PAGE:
Protestant Reformation Definition

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What is known as the Protestant Reformation was a 16th century religious movement that sought to reform the Roman Catholic Church. Leaders of the movement included Martin Luther, John Calvin, John Knox, Ulrich Zwingli and others. The complaints against the Catholics led to the establishment of Protestantism within the world of Christianity.

Luther is considered the "father" of the Reformation. The start of the Protestant revolution began on Halloween (All Hallow's Eve - October 31) in 1517 A.D. when he nailed his famous "95 Theses" to the door of a Catholic church. He also, on the same day, mailed a copy of his complaints to the archbishop.

Luther criticized the Catholic Church for their practice of selling indulgences (begun when Sixtus was Pope from 1471 - 1484) and for their views on purgatory and papal authority. He was ultimately excommunicated from the church in 1521.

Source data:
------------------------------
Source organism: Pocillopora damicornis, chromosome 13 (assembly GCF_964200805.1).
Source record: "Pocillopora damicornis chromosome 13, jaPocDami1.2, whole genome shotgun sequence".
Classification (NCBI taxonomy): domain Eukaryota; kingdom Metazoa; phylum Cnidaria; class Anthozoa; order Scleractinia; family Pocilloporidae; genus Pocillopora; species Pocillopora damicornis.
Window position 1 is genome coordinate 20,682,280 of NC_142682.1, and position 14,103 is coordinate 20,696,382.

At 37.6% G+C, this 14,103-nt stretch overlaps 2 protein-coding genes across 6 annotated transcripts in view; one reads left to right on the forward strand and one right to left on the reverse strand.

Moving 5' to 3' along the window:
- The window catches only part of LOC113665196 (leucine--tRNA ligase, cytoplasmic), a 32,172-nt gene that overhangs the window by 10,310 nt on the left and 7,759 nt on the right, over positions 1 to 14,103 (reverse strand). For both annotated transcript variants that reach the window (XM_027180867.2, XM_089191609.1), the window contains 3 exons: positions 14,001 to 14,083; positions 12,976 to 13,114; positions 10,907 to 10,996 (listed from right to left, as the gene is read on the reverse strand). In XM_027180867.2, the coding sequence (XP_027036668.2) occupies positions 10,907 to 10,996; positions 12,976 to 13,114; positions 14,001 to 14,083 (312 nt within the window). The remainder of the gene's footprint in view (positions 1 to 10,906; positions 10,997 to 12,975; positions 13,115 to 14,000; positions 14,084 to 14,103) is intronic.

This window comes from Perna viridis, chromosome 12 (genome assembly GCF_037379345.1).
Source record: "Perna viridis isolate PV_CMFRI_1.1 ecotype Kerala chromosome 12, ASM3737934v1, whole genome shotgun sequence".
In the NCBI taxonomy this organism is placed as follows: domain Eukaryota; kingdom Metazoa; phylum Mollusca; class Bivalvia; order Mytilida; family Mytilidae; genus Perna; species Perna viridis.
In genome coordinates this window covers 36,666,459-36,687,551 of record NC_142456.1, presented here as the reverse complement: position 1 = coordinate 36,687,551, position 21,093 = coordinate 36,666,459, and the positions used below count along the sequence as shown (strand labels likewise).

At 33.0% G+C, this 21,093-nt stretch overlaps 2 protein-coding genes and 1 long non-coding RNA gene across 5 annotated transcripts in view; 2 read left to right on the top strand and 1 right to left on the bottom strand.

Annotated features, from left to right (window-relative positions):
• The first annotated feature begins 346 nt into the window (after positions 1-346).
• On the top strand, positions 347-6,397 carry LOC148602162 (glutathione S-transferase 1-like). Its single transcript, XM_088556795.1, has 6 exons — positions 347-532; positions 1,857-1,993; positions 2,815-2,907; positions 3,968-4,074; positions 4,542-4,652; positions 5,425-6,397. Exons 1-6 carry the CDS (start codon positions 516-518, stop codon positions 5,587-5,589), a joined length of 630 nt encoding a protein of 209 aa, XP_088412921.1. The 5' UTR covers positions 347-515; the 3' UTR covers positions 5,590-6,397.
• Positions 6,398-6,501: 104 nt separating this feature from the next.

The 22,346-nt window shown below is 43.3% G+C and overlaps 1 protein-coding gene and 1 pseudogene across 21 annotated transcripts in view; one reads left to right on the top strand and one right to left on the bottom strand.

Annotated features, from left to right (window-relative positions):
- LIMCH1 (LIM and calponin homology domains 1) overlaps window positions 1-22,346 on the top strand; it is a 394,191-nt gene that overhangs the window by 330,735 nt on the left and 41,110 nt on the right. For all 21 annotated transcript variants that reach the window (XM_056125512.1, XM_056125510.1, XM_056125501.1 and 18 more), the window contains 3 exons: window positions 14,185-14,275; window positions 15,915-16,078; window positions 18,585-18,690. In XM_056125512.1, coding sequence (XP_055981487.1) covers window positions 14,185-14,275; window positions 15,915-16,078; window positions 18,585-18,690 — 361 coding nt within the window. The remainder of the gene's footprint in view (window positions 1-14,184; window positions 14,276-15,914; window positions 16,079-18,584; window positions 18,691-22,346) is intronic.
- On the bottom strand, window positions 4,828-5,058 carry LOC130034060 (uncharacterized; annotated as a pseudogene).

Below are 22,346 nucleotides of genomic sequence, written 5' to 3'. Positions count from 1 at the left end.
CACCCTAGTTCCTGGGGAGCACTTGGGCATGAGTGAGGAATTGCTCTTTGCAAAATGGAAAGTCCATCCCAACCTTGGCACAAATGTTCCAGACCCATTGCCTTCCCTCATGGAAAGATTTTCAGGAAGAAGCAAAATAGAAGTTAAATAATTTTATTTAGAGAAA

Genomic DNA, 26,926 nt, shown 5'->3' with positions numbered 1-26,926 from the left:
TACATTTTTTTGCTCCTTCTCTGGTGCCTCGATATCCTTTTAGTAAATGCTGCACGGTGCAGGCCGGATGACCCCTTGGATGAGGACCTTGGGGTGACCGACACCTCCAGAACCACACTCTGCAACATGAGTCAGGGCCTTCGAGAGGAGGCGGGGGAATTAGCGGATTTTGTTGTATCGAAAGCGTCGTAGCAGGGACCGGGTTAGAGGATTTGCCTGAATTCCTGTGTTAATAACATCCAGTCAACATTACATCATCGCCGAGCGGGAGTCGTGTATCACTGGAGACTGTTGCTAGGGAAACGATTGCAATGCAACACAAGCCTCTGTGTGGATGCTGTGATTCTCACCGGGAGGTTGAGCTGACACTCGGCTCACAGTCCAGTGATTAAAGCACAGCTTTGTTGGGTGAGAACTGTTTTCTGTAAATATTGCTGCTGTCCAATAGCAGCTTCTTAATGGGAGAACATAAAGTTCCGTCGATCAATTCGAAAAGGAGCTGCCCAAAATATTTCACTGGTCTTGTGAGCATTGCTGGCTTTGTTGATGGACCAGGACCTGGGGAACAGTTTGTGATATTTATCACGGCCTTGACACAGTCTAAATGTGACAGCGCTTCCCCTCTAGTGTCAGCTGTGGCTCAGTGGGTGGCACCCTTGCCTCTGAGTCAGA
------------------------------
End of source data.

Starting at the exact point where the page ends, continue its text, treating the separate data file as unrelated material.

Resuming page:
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Interestingly, according to the Catholics, Martin Luther nailed his complaints not on a plain church door but on one that was considered the bulletin board of the university where notices and disputations were frequently posted (1913 Catholic Encyclopedia article on Martin Luther).


John Knox
John Knox, one of the
Protestant Reformation leaders

The growing discontent with Catholicism during the 16th century also led to a bloody series of religious wars that culminated in the Thirty Years' War (1618 - 1648 A.D.). During this period of fighting somewhere between 25 and 40% of Germany's population was decimated. The Protestant Reformation itself, begun in 1517, is believed to have ended around 1750 A.D.

Protestant churches and movements that came directly out of the Reformation include the Lutherans, the Reformed (Calvinist) church, the Church of England, the Anabaptists (from which the Amish and Mennonite churches trace their history), the Church of Scotland, and others.

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